The classic ketogenic diet versus further antiseizure treatment of infants with drug-resistant epilepsy (KIWE) study group conducted a multicenter, open-labeled, randomized clinical trial that compared the classic KD vs. further anticonvulsant medication in children up to 2 years of age. Investigators used classic KD protocols from 4:1 to 2:1 ratios and gradual diet initiation. Resultantly, the classic KD did not differ in efficacy and tolerability to further pharmacological treatment, and it appeared to be well tolerated in the observed patients. According to the authors, the classic KD could be a treatment option in infants whose seizures were not controlled by two antiseizure medications [47].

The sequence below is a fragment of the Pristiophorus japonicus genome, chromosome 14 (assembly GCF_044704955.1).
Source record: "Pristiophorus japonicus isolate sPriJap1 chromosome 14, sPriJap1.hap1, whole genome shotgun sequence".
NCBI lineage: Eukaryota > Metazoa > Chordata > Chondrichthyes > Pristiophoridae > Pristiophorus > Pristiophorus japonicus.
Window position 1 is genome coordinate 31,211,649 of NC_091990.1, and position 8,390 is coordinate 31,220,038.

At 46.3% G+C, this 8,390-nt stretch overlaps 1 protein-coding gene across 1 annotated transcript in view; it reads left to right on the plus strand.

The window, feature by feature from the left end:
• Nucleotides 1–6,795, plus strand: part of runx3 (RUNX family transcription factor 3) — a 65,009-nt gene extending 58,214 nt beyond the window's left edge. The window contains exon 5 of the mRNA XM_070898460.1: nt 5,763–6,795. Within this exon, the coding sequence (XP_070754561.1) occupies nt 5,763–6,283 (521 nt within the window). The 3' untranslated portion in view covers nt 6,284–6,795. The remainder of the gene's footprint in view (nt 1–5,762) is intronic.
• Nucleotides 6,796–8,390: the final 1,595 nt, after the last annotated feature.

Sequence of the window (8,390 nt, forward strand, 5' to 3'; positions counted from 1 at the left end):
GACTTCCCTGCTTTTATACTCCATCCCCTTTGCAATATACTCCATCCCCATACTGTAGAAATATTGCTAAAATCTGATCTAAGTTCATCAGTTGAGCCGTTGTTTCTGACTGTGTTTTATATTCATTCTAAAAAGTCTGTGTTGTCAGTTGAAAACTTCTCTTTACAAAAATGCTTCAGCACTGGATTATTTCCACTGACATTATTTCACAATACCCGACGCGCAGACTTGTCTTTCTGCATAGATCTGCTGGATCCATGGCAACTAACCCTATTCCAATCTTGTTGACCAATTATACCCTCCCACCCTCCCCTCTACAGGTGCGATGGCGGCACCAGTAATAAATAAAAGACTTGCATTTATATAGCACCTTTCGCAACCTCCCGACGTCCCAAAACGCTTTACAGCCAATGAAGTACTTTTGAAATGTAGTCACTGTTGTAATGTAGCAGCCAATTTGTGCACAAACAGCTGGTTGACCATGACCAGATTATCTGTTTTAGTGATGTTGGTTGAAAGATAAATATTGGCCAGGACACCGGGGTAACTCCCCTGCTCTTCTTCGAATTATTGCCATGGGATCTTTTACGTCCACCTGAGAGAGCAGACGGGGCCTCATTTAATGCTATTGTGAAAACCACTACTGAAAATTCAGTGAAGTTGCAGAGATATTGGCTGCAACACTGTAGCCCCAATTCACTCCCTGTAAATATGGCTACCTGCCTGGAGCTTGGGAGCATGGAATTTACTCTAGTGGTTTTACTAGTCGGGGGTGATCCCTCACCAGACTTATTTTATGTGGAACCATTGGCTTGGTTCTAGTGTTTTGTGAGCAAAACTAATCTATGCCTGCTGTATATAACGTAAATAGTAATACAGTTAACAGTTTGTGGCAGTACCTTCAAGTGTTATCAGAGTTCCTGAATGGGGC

The vast majority of the literature concerns the short-term (up to 3 months) use of a ketogenic diet. Long-term treatment with a KD was described in only a few publications. Interestingly, 8-month- vs. 24-month KD therapy was compared in infants with West syndrome who positively responded to the diet. As a result, the short use of the KD gave outcomes and recurrence rates comparable to those achieved in the long-term therapy. Not surprisingly, fewer growth disorders and chronic adverse effects were observed in the 8-month group [19]. The total retention rates usually decrease in time, like in the study on childhood epilepsy in which this parameter dropped from 45.7% after one year of therapy to 29.2% after 2 years. The main reason for the diet’s discontinuation was the lack of efficacy [48]. Similarly, the retention rate in adults on the KD therapy was reduced from 79.0% at 6 months to 57.9% at 12 months after diet initiation. These results were not significantly different from the retention rates for children (82.8% at 6 months and 68.9% at 12 months) [30]. Decreasing adherence is probably one of reasons for the small number of publications on the long-term use of KD. Murphy [31] reported the effects of the KD administered for 1 to 3 years. In the analyzed studies, the diet was extremely effective in controlling seizures and allowed for a significant reduction in the doses of antiepileptic drugs or their complete discontinuation. Importantly, seizure frequency and severity may be reduced or even abolished for a long time after stopping treatment. The adverse effects of the KD reported in this study were mild to moderate and controllable. An interesting and unique retrospective review of 28 children treated with the KD for more than 6 years was done in Johns Hopkins Hospital. After such a long-term therapy, 24 children experienced a ≥90% seizure frequency reduction. Also, the overall tolerability was maintained after the prolonged use of the KD. Ten pediatric patients improved their height from the 10th to the 23rd centile (p = 0.001). Kidney stones developed in 7 children, while skeletal fractures occurred in 6. In the lipid profile, the mean total cholesterol and low-density lipoprotein concentrations were moderately increased (201 mg/dL and 129 mg/kg, respectively), while high-density lipoprotein (54 mg/dL) and triglyceride (97 mg/dL) levels were normal [31,32]. A brief comparison of clinical trials using KD is provided in the Table 2.